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I wonder if "for 50 years" has the same meaning with "over 50 years" ?

Anyone who can help is highly appreciated.

  • Hard to tell without context, but generally "over 50 years" implies "more than 50 years." – Rob_Ster Mar 28 '18 at 16:06
  • 'He is over 50 years old' means more than 50 years. 'He was married for 50 years' means 50 years exactly. But 'for 50 years' can also means 'during 50 years' so it is 50 exactly. Context. – Nigel J Mar 28 '18 at 16:11
  • What if one says from 1985 to 2035? Do "for 50 years" have the same meaning with "over 50 years"? – Dyan Savitri Mar 28 '18 at 16:11
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Depends on the context, of course, but I think in general "for 50 years" implies a continuous state of something, whereas "over 50 years" implies change or growth.

For example, "she has lived in the United States for 50 years." That is a continuous state.

However, I would say "She perfected her invention over 50 years." In this example, something is actively being done.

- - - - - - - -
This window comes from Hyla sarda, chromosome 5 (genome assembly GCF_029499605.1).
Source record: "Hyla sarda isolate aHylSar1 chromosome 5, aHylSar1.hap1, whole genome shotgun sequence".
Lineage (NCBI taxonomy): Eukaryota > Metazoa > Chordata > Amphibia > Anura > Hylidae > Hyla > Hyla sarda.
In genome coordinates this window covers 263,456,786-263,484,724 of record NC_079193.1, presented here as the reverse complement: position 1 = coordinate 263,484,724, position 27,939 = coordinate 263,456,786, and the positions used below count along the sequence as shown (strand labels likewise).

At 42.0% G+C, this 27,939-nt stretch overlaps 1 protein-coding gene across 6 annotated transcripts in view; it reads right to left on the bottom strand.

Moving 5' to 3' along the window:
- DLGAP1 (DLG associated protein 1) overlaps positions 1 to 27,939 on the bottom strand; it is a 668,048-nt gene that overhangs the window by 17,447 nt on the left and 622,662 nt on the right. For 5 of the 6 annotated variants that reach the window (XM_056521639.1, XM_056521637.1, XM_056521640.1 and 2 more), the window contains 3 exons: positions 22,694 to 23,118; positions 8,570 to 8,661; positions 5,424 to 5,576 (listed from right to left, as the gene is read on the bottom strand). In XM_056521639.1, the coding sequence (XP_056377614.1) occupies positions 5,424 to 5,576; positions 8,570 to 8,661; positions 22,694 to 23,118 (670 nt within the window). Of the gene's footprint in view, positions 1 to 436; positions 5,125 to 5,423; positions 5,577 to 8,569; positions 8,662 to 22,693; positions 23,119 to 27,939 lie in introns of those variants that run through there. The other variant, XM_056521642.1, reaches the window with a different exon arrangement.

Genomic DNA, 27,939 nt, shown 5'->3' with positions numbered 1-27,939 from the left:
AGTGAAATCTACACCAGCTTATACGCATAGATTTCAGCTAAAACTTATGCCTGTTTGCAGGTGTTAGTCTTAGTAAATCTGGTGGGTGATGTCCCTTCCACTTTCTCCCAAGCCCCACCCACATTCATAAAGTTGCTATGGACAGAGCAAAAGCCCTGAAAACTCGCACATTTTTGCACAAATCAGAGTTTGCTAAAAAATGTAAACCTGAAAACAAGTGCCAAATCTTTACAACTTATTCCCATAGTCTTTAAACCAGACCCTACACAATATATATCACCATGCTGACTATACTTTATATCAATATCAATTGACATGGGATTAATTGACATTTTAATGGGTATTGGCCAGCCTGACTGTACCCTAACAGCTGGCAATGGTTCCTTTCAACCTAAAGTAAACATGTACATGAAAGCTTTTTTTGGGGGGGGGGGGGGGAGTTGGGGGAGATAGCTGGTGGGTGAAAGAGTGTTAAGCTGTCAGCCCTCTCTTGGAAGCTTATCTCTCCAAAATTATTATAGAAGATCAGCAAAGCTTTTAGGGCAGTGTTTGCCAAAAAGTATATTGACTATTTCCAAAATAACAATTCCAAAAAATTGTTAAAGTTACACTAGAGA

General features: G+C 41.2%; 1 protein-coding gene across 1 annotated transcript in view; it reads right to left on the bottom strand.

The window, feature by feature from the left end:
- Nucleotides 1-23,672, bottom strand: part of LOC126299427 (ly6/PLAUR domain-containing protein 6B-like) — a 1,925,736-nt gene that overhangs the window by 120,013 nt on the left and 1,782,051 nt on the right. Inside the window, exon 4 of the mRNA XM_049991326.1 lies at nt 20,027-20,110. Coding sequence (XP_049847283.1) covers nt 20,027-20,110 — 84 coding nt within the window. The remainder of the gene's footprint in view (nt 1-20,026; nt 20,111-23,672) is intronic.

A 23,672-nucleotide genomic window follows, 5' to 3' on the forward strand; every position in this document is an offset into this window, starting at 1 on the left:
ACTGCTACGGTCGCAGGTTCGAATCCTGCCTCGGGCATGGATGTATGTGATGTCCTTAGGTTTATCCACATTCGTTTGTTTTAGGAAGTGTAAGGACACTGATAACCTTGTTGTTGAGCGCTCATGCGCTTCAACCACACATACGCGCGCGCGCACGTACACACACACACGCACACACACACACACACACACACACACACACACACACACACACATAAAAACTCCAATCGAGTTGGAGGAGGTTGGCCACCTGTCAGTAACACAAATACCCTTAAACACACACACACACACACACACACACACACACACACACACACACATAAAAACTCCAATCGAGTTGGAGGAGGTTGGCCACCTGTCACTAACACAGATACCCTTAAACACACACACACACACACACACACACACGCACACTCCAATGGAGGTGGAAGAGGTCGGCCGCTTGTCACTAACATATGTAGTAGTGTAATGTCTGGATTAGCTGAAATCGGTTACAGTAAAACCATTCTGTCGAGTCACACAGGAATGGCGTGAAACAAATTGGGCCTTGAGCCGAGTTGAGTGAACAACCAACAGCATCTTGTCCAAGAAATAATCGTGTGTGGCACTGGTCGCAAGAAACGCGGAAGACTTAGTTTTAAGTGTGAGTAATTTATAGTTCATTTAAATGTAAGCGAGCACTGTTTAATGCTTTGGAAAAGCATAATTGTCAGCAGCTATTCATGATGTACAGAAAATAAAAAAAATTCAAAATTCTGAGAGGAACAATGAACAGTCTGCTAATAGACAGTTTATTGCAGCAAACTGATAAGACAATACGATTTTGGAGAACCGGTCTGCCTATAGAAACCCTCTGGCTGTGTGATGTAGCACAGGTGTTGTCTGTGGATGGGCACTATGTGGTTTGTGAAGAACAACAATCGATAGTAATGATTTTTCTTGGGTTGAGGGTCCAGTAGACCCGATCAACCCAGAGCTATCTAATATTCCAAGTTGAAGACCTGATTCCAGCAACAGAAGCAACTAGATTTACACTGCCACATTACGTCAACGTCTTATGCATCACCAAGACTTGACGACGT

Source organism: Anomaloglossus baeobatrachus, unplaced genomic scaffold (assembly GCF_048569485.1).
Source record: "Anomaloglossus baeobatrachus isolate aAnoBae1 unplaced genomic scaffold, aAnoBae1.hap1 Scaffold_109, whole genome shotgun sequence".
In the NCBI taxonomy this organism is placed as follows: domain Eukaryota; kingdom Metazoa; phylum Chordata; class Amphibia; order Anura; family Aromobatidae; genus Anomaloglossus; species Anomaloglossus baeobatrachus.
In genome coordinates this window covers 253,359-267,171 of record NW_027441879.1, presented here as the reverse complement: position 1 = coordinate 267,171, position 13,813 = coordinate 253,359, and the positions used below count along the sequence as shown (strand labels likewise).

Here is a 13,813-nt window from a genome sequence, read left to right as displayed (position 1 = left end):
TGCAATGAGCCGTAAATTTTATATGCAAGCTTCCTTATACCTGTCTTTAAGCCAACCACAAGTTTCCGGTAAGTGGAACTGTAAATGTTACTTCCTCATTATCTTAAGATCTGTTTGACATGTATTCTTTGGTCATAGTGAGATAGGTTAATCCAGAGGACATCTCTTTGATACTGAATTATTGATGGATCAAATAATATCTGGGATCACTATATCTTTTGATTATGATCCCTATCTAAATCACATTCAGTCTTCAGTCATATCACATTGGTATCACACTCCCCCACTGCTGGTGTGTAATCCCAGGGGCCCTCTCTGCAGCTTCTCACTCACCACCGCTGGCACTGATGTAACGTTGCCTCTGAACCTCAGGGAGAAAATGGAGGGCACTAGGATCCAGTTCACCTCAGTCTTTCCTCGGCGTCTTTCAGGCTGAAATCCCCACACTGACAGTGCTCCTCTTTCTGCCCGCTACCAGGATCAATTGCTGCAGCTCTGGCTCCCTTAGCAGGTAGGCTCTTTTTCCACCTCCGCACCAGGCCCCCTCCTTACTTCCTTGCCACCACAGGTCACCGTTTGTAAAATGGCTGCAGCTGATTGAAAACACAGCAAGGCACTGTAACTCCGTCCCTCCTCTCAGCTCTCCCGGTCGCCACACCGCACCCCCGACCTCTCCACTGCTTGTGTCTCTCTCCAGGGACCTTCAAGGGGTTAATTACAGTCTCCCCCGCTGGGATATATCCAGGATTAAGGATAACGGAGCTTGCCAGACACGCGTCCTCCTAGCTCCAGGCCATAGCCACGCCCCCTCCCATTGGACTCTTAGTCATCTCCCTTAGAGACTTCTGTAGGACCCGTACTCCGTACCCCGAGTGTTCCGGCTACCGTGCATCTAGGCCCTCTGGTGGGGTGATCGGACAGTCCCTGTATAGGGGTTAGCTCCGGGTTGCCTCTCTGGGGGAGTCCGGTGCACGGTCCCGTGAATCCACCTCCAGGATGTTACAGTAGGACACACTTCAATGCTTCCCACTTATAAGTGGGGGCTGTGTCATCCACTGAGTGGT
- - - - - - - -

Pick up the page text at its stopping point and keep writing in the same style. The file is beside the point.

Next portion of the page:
Also, a quick note is that usually people don't say "over 50 years" unless they mean more than 50 years, as the comments indicated. In my second example, it would be much more common to here "She perfected her invention over the course of 50 years".

  • Thank you for your answer. So, with this context : From 2013 to 2014 --> this will be for 2 years or one can say over 1 year. Is it correct? – Dyan Savitri Mar 28 '18 at 16:20
  • Our band had no paying gigs over summer last year. The usage doesn't always have to imply that "something is actively being done", and arguably in my example the primary allusion is to an "extended, continuous" state (of not having any work). – FumbleFingers Mar 28 '18 at 16:25
  • @DyanSavitri yes, those are both correct to me! – Kelly Mar 28 '18 at 16:31
  • @FumbleFingers ah, good example. You're right, I suppose my reasoning isn't always true – Kelly Mar 28 '18 at 16:31

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